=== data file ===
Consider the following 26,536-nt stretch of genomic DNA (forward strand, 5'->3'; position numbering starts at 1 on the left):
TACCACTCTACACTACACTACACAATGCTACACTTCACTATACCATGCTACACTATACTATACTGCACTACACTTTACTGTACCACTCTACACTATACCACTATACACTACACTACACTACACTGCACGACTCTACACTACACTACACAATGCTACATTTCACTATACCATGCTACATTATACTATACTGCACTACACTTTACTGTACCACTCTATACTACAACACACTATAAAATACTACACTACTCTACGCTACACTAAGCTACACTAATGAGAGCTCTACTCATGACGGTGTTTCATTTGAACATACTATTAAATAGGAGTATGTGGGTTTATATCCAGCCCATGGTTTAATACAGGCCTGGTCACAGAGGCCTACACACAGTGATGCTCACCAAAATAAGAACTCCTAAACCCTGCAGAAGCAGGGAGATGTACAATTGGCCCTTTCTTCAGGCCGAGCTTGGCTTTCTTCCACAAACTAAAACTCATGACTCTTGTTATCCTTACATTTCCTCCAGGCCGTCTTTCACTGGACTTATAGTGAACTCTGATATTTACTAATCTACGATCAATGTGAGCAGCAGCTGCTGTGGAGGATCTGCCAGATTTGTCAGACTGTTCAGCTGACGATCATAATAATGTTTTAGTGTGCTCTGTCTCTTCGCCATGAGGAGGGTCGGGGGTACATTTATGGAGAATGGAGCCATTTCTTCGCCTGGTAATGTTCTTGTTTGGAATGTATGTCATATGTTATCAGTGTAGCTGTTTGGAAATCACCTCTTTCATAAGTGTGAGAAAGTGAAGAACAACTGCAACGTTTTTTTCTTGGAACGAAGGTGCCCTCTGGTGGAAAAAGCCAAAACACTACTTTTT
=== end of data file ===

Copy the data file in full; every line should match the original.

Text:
Consider the following 26,536-nt stretch of genomic DNA (forward strand, 5'->3'; position numbering starts at 1 on the left):
TACCACTCTACACTACACTACACAATGCTACACTTCACTATACCATGCTACACTATACTATACTGCACTACACTTTACTGTACCACTCTACACTATACCACTATACACTACACTACACTACACTGCACGACTCTACACTACACTACACAATGCTACATTTCACTATACCATGCTACATTATACTATACTGCACTACACTTTACTGTACCACTCTATACTACAACACACTATAAAATACTACACTACTCTACGCTACACTAAGCTACACTAATGAGAGCTCTACTCATGACGGTGTTTCATTTGAACATACTATTAAATAGGAGTATGTGGGTTTATATCCAGCCCATGGTTTAATACAGGCCTGGTCACAGAGGCCTACACACAGTGATGCTCACCAAAATAAGAACTCCTAAACCCTGCAGAAGCAGGGAGATGTACAATTGGCCCTTTCTTCAGGCCGAGCTTGGCTTTCTTCCACAAACTAAAACTCATGACTCTTGTTATCCTTACATTTCCTCCAGGCCGTCTTTCACTGGACTTATAGTGAACTCTGATATTTACTAATCTACGATCAATGTGAGCAGCAGCTGCTGTGGAGGATCTGCCAGATTTGTCAGACTGTTCAGCTGACGATCATAATAATGTTTTAGTGTGCTCTGTCTCTTCGCCATGAGGAGGGTCGGGGGTACATTTATGGAGAATGGAGCCATTTCTTCGCCTGGTAATGTTCTTGTTTGGAATGTATGTCATATGTTATCAGTGTAGCTGTTTGGAAATCACCTCTTTCATAAGTGTGAGAAAGTGAAGAACAACTGCAACGTTTTTTTCTTGGAACGAAGGTGCCCTCTGGTGGAAAAAGCCAAAACACTACTTTTT